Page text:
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Editorial: Will Minnesota ever have a senator again?

<ong>Six more weeks of winter?

This past Monday, Punxsutawney Phil, as he does every year, came up out of his hole and saw his shadow. This means, of course, that the most famous groundhog in the world has condemned us to six more weeks of winter.

This weekend seems to beg to differ, though. With highs in the mid-30s, with some days even reaching as high as 40, could Phil’s prediction be wrong? This is certainly unusually warm weather for typical February temps. Some Carleton students probably do not mind the change – subzero weather and windchills are enjoyable, but for only so long. However, we must not become complacent: Old Man Winter is not done yet, and we must not let this current string of March weather in February catch us off guard. Punxsutawney Phil is rarely wrong.

Even if six more weeks of winter are on the way, take advantage of this current warm-up. Go outside over mid-term break and soak up some of the sun. Even the hardiest of Minnesotans – whether we admit it or not – need a little extra sunshine during these long winters.So enjoy it while we have it.

Will Minnesota ever have a senator again?

This past Wednesday marked the fourth month since the 2008 election. For those Carleton students wondering whether the state of Minnesota is represented by a senator in Washington D.C. yet – whether incumbent Republican Norm Coleman or Democratic challenger Al Franken – the answer is no. The recount officially ended last month, with Franken leading Coleman by 225 votes, but the process is far from over. Yesterday, a three judge panel decided that Coleman will be allowed to bring in evidence that as many as 4,800 absentee ballots were wrongly rejected, and should be included in the recount.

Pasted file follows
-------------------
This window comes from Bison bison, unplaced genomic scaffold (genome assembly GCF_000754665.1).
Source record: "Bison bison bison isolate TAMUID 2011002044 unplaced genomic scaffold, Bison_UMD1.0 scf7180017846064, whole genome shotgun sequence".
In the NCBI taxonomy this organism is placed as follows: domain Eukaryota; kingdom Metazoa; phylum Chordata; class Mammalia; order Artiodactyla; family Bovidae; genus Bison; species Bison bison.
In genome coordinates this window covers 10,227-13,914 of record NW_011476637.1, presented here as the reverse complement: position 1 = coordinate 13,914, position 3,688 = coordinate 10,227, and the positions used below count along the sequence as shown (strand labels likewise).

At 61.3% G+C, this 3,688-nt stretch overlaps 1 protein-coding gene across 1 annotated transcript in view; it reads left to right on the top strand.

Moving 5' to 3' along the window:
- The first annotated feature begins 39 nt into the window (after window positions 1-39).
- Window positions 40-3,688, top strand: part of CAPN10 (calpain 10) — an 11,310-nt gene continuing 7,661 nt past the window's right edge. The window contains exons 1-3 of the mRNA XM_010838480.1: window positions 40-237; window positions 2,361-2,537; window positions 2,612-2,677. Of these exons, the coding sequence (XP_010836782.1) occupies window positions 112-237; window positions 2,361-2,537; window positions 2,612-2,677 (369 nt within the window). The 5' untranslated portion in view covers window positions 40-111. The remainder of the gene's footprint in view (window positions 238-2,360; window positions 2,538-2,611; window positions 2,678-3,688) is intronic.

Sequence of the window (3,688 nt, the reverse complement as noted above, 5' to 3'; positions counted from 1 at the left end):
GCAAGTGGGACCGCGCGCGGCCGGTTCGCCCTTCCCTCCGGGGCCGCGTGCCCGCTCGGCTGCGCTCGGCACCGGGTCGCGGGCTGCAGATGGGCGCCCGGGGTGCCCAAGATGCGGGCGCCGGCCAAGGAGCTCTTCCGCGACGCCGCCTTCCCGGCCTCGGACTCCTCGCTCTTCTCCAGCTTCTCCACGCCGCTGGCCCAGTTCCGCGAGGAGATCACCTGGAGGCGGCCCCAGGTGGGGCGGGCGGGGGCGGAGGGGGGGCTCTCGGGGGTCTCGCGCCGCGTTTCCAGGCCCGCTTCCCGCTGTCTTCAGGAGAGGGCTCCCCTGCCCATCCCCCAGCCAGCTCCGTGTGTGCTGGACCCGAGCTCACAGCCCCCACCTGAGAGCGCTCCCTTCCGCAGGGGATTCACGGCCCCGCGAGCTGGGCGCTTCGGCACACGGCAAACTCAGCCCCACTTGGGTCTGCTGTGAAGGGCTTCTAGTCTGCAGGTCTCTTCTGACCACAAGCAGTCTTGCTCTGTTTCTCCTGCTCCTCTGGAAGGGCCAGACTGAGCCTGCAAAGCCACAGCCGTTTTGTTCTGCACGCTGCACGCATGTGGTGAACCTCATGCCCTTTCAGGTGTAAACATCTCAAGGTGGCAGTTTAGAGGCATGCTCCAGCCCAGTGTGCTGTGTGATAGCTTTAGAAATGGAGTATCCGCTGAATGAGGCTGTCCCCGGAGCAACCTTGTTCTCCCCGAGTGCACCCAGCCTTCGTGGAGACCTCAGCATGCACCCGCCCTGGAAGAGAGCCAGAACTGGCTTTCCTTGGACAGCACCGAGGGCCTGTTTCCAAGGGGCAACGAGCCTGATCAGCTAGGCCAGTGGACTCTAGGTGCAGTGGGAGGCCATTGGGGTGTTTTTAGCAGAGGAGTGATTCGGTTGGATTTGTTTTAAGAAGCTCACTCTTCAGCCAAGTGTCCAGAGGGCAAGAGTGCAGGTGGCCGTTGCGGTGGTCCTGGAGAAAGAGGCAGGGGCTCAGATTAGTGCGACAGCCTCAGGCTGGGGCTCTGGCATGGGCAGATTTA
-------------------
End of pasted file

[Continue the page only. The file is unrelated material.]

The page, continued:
At the same time, Al Franken has asked the Minnesota Supreme Court to issue an election certificate for the former Saturday Night Live writer so that he can begin to serve in Washington. Minnesota Governor Tim Pawlenty and Secretary of State Mark Ritchie have argued that they are unable to issue a certificate until Coleman’s lawsuits are over.

This has been a long and tiring process for Minnesotans, especially because it has put them in the national spotlight – in a less than positive outlook at times – for so long. The process has also been less than flawless – errors of election judges have been highlighted, and the debates between Coleman and Franken have been bitter. All Minnesota wants is for the process to finally be over, because regardless who wins, the state will have a senator in Washington D.C. At this point, given the state of the economy, and after four months of debate, that is all that matters.

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